Sure, these are all tricks we’ve seen before in the recent Jaguars (Land Rover and Jag share the same ownership these days). They feel awesome there, too.
The rear seats are actually large enough for two adults, and when you drop them, you get a flat load floor with 51 cubic feet of space – theoretically, the whole reason you would be looking at an SUV, right?
The 17-speaker Meridian sound system is almost too much for the space. Sounds are deep, rich and loud…this thing would work well in a much larger car.
Complaints? Just one, inside. The touchscreen could be a little easier to navigate. It can do fantastic tricks, like showing you exactly what song is playing on every station at the moment, but it takes a few too many clicks to do anything. That’s about it, and that’s the sort of problem that only exists the first few days you own the car. Soon enough, it all becomes intuitive.
Speaking of which…
If you need to describe the experience of driving the Evoque, “Intuitive” is a pretty good place to start.
This is the first SUV we’ve driven in a very long time that feels like an extension of your body when you push it.
It’s the handling. Most SUVs take your steering inputs as suggestions. You swing the wheel sharp left, and they turn left…when they get around to it. There seems to be a few seconds of delay between input and response
Pushing the Evoque a bit, though, we began to suspect that it was anticipating our turns and responding a split second before we actually tweaked the wheel.
And the pedal? Let’s be clear – this is no 500 horsepower Porsche SUV. But it is extraordinary all the same.
They didn’t have to overpower this one to make it feel quick. Instead, they built an exceptional all-aluminum four-cylinder engine, with direct-injection and a responsive turbocharger. The specs say it’s good for 240 horsepower.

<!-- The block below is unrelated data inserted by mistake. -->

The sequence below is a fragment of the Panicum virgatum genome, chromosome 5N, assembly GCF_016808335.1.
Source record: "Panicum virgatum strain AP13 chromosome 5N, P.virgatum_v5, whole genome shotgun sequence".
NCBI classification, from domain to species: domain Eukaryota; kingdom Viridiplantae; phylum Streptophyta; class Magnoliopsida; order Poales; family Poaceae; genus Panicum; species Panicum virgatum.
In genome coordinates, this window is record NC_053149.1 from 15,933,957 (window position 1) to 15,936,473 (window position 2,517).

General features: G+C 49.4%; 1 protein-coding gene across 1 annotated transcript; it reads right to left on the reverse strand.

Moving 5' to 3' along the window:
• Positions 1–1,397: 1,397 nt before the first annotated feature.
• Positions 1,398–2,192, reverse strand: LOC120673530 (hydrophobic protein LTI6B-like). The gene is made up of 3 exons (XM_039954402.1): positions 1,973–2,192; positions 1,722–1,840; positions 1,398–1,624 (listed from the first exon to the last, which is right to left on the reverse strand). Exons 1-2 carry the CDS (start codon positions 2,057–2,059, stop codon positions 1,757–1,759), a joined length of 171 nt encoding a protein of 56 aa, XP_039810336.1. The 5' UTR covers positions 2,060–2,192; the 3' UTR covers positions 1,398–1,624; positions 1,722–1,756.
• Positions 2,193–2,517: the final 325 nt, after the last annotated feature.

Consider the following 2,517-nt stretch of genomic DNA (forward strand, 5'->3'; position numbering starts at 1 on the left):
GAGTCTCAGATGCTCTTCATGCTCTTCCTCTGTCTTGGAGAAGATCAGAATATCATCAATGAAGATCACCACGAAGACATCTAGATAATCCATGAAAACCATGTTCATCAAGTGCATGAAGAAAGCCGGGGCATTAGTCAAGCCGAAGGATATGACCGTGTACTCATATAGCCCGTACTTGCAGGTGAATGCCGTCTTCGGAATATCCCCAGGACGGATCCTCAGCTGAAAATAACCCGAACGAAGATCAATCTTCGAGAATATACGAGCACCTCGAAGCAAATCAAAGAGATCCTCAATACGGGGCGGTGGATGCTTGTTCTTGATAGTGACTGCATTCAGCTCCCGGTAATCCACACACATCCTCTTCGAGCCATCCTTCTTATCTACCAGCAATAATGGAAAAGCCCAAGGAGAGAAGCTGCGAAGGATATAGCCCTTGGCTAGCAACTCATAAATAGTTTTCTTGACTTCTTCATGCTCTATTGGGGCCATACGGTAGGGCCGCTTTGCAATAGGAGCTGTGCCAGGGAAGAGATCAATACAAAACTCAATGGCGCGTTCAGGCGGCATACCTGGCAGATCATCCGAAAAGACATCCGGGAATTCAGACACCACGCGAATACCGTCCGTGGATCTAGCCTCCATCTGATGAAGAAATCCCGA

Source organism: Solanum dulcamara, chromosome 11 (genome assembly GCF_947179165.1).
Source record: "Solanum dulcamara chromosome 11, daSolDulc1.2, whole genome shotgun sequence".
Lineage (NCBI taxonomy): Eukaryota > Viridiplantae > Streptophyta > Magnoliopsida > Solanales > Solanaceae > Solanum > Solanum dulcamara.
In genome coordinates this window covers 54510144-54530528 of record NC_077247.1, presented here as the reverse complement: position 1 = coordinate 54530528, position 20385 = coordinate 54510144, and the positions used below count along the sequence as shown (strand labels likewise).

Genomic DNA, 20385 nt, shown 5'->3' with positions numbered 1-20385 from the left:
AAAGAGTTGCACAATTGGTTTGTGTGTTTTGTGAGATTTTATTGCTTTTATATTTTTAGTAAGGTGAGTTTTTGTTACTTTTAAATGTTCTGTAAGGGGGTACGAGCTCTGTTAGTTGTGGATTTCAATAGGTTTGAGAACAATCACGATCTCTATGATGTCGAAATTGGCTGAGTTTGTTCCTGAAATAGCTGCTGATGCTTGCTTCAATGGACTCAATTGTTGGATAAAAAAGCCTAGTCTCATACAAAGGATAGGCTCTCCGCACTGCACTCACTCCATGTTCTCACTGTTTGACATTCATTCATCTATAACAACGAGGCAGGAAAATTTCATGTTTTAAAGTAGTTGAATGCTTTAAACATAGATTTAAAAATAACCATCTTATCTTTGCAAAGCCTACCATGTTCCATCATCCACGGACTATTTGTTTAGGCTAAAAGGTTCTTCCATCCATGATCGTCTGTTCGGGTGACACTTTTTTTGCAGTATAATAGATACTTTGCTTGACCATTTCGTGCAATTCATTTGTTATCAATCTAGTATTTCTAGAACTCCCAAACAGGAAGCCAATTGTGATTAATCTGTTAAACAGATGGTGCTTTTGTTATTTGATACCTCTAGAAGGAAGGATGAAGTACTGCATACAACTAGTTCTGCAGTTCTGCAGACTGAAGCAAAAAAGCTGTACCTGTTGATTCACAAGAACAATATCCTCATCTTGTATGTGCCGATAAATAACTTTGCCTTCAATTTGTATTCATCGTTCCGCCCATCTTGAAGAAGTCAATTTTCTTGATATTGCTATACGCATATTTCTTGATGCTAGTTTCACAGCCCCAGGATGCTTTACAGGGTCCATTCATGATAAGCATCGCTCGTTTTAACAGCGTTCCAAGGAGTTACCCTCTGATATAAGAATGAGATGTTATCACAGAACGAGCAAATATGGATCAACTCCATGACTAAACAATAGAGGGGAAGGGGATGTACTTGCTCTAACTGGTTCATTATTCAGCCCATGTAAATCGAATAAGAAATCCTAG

The result is a surprisingly quick little ‘ute. It’s not the zero-to-sixty measurement we’re talking about (about a respectable 7 seconds, in our testing), but the surge of power in the 40 to 85 range (that well of speed you need to reach into to pass on the highway) that impresses.
And, by deciding to stick with a turbo’d four, Land Rover saved you some cash, too. We come close to the advertised 18/28 mpg in our week in the thing.
By the way, the brakes are better than the engine.
Then there is that dial.
The Evoque, let’s face it, is the Land Rover product you’re least likely to find chasing cheetahs on an African Safari. But it has the same terrain selections you’d find on a Range Rover. And they work.
Where many of today’s SUVs have suspension and grip settings for multiple terrains, most of them don’t do much. In the Evoque, though, each of the settings in the Terrain Response System (Road/Snow/Mud/Sand) makes a noticeable change in the stiffness of the springs and the performance of the All-Wheel-Drive.
We doubted ‘em.
And it’s a damn good thing we did.
Maybe, if everyone had assumed it would be special, they’d have phoned it in like everyone else does. Maybe they’d have built another glorified minivan like everyone else does. Maybe they’d have lined the interior in a choice of bland grey or bland tan like everyone else does.
But maybe the doubts pissed ‘em off.
Because, with the Evoque, Land Rover has built something unique – a quick, responsive small sport utility vehicle with razor looks and a cabin you’d look forward to spending time in…and they’ve taken home so many awards with it, they’d need to fold the rear seats to fit them all under the power liftgate.
Let’s all tell them they can’t build a 400-horsepower Sport version next…